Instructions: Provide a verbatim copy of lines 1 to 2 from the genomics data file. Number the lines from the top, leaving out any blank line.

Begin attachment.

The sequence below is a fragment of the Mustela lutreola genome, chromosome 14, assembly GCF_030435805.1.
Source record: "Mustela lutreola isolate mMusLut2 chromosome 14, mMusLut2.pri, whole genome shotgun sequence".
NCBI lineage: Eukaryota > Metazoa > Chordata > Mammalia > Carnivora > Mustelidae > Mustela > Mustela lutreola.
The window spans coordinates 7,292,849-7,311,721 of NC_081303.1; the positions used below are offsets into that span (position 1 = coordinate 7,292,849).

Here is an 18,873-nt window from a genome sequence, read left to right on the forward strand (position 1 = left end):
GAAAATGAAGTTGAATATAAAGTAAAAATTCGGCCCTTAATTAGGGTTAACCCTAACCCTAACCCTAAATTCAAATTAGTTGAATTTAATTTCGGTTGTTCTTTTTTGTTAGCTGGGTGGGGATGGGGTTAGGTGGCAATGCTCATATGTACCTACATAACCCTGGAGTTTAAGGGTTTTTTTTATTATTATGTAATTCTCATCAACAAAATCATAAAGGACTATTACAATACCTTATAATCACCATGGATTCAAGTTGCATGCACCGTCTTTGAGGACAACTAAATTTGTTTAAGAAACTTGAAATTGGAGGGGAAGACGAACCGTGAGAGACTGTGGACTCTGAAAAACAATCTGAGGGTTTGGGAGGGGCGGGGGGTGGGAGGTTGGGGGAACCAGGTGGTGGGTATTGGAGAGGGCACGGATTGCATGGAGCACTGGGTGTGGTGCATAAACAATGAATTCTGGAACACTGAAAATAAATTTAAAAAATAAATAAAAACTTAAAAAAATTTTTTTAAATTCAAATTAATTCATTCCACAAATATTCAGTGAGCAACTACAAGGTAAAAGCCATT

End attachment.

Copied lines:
The sequence below is a fragment of the Mustela lutreola genome, chromosome 14, assembly GCF_030435805.1.
Source record: "Mustela lutreola isolate mMusLut2 chromosome 14, mMusLut2.pri, whole genome shotgun sequence".